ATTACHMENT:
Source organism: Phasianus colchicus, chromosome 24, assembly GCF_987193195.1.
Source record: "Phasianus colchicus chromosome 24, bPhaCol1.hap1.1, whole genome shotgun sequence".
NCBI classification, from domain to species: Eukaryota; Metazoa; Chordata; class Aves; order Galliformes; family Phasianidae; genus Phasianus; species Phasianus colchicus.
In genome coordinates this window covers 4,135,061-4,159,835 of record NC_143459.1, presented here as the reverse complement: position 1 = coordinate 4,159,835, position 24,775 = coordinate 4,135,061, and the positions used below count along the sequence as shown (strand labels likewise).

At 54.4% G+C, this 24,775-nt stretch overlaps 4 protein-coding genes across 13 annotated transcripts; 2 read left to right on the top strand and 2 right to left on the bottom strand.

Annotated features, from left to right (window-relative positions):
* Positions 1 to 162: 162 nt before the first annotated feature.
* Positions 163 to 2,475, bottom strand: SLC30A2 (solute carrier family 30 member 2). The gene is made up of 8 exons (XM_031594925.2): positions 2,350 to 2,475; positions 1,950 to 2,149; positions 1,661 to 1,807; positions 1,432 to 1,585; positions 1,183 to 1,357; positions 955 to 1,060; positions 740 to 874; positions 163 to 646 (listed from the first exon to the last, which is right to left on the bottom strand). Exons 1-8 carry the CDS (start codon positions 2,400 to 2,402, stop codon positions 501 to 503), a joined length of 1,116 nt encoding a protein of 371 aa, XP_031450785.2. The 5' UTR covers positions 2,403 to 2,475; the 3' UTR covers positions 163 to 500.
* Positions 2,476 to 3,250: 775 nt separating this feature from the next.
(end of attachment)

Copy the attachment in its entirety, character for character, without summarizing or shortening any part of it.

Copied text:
Source organism: Phasianus colchicus, chromosome 24, assembly GCF_987193195.1.
Source record: "Phasianus colchicus chromosome 24, bPhaCol1.hap1.1, whole genome shotgun sequence".
NCBI classification, from domain to species: Eukaryota; Metazoa; Chordata; class Aves; order Galliformes; family Phasianidae; genus Phasianus; species Phasianus colchicus.
In genome coordinates this window covers 4,135,061-4,159,835 of record NC_143459.1, presented here as the reverse complement: position 1 = coordinate 4,159,835, position 24,775 = coordinate 4,135,061, and the positions used below count along the sequence as shown (strand labels likewise).

At 54.4% G+C, this 24,775-nt stretch overlaps 4 protein-coding genes across 13 annotated transcripts; 2 read left to right on the top strand and 2 right to left on the bottom strand.

Annotated features, from left to right (window-relative positions):
* Positions 1 to 162: 162 nt before the first annotated feature.
* Positions 163 to 2,475, bottom strand: SLC30A2 (solute carrier family 30 member 2). The gene is made up of 8 exons (XM_031594925.2): positions 2,350 to 2,475; positions 1,950 to 2,149; positions 1,661 to 1,807; positions 1,432 to 1,585; positions 1,183 to 1,357; positions 955 to 1,060; positions 740 to 874; positions 163 to 646 (listed from the first exon to the last, which is right to left on the bottom strand). Exons 1-8 carry the CDS (start codon positions 2,400 to 2,402, stop codon positions 501 to 503), a joined length of 1,116 nt encoding a protein of 371 aa, XP_031450785.2. The 5' UTR covers positions 2,403 to 2,475; the 3' UTR covers positions 163 to 500.
* Positions 2,476 to 3,250: 775 nt separating this feature from the next.